Anthony Roth Costanzo has been performing professionally since the age of 11 and has had a wide-ranging career appearing in opera, concert, recital, on Broadway, and in film. As his star continues to rise, he has established himself at the forefront of expanding the boundaries of classical music. His reputation for creativity, interdisciplinary collaboration, and bold repertoire choices have made him a unique force in the evolving musical landscape.

--Julia Casey, Verve Label Group/Decca Gold

Merola Grand Finale Aug. 19 at War Memorial Opera House, San Francisco
The acclaimed Merola Opera Program, one of the most prestigious and selective opera training programs in the United States, concludes its 2017 Summer Festival and its 60th Anniversary Season with the Merola Grand Finale on Saturday, August 19 at 7:30 pm at the War Memorial Opera House, San Francisco, CA.

Conductor Antony Walker will lead the orchestra and 2017 Merola Apprentice Stage Director Victoria Crutchfield will stage the program, featuring works by Donizetti, Massenet, Verdi, Rossini, Lehár, Berg, Boito, Thomas, Bizet, Mozart, Britten, and Handel. The performance is a culmination of the 12-week Merola Opera training program, and all 23 of the 2017 Merola singers will perform, under the coaching and direction of their fellow artists.

Tickets for the performance range from $25 to $50, with a limited number of $15 student tickets available, and are on sale at San Francisco Opera Box Office at (415) 864-3330, or A special post-performance reception follows the Grand Finale (tickets sold separately).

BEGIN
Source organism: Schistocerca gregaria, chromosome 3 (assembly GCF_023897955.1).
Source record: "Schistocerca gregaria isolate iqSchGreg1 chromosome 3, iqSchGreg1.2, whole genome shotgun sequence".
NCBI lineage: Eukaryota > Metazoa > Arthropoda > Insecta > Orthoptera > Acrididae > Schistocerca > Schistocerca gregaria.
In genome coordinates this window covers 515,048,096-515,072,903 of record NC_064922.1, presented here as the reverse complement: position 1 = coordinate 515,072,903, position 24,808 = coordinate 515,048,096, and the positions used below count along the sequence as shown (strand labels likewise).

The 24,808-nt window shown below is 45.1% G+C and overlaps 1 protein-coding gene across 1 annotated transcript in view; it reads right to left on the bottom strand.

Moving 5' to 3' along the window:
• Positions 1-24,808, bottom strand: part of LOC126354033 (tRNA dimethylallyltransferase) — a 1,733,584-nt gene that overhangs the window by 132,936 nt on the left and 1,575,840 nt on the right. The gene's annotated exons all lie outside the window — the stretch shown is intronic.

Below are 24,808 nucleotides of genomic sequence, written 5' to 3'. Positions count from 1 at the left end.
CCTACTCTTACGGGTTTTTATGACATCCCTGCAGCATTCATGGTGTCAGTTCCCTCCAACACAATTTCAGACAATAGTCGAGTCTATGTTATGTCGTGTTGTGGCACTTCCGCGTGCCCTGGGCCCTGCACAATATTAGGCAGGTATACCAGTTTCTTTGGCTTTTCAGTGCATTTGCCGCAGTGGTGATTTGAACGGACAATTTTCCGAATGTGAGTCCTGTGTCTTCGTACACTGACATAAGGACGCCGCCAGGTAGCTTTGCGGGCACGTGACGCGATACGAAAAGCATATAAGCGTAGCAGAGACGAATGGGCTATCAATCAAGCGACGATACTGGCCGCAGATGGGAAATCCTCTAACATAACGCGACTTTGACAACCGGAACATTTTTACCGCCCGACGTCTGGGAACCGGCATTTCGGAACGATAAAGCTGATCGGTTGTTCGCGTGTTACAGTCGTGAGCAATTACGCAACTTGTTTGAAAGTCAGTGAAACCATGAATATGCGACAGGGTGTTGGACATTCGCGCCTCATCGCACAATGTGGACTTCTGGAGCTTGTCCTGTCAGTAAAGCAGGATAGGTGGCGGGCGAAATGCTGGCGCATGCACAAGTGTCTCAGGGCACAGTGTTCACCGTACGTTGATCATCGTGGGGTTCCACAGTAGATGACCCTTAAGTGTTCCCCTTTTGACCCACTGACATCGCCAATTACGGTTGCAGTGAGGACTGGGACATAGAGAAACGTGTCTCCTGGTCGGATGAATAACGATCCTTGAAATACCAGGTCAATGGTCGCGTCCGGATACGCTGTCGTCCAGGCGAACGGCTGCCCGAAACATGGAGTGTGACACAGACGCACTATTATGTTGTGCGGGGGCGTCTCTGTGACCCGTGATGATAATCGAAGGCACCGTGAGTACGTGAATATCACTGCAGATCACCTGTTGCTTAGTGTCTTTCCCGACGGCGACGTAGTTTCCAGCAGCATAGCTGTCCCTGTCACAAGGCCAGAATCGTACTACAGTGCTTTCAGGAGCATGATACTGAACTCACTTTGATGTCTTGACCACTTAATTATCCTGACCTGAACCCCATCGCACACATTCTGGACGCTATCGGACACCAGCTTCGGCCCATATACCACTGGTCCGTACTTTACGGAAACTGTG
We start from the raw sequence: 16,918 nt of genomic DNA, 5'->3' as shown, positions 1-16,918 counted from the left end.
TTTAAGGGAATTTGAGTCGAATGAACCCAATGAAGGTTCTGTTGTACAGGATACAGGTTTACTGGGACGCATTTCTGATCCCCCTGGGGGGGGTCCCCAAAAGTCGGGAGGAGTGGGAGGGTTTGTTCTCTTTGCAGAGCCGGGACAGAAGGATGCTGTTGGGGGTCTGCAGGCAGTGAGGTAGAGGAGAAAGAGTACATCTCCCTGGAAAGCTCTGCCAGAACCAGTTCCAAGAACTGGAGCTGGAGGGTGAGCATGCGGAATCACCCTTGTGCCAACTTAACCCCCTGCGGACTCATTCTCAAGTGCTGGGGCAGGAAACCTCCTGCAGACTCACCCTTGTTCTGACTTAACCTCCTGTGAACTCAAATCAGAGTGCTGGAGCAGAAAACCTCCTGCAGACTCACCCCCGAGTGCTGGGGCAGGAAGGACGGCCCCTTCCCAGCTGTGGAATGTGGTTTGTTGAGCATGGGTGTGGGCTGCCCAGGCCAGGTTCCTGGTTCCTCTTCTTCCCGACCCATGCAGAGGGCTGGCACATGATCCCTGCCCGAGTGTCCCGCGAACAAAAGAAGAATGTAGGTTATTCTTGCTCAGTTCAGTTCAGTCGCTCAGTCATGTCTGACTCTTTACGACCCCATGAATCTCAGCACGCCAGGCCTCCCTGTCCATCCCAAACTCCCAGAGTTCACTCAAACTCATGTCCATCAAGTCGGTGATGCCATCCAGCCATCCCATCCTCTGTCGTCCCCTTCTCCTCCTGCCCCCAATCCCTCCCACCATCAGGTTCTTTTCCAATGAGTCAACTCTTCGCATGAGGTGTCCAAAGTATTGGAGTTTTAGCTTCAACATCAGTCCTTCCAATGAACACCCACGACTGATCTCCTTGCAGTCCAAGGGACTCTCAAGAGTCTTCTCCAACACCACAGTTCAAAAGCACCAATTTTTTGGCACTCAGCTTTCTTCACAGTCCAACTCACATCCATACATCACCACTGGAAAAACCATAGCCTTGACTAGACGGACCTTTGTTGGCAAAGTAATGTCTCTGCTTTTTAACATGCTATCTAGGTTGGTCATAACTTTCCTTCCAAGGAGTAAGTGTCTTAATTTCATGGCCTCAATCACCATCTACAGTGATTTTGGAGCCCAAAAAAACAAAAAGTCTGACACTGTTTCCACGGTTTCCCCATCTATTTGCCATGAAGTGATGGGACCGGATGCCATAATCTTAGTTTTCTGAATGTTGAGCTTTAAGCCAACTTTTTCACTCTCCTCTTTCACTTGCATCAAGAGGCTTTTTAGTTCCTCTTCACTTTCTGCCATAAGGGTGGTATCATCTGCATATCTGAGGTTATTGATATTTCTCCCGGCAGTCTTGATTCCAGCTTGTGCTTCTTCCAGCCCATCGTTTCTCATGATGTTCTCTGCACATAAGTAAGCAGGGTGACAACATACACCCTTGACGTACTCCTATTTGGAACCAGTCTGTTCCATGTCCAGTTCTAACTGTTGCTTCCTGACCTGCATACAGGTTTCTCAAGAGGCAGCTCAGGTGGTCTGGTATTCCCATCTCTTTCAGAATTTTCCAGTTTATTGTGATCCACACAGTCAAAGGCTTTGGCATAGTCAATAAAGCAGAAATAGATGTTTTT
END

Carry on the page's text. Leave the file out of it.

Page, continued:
--Jean Catino Shirk, Shirk Media

Utah Symphony's "Great American Road Trip"
Led by Music Director Thierry Fischer, the Utah Symphony tours the preserved lands of Utah's National Parks, State Parks, and National Monuments from August 29 to September 2, 2017, connecting with rural communities through free outdoor performances and educational activities that pay homage to the state's landscape and the country's Native American heritage.

Supported by Signature Sponsor the George S. and Dolores Doré Eccles Foundation, this "Great American Road Trip" includes three full orchestra concerts and three chamber performances. Mr. Fischer conducts symphonic works that complement the natural beauty of Utah, as well as music by Native American composer Brent Michael Davids, who performs in his own work as a wood flute soloist. The tour's educational outreach comprises in-school assemblies in each local area and pre-concert interactive presentations revolving around the role of wind in music making and regional topics in the natural sciences, while post-concert "star parties," hosted by local astronomy groups and park rangers, allow visitors to experience and learn about Utah's night sky. Utah Symphony's "Great American Road Trip" builds on the successes of the orchestra's 2014 Mighty 5 Tour and its collaboration with KUED on the 2015 Emmy Award-winning documentary National Park Symphony.

Tickets for all performances are free. Evening outdoor concerts with the full orchestra conducted by Utah Symphony Music Director Thierry Fischer will headline the tour. Attendance at each concert will be ticketed and free-of-charge.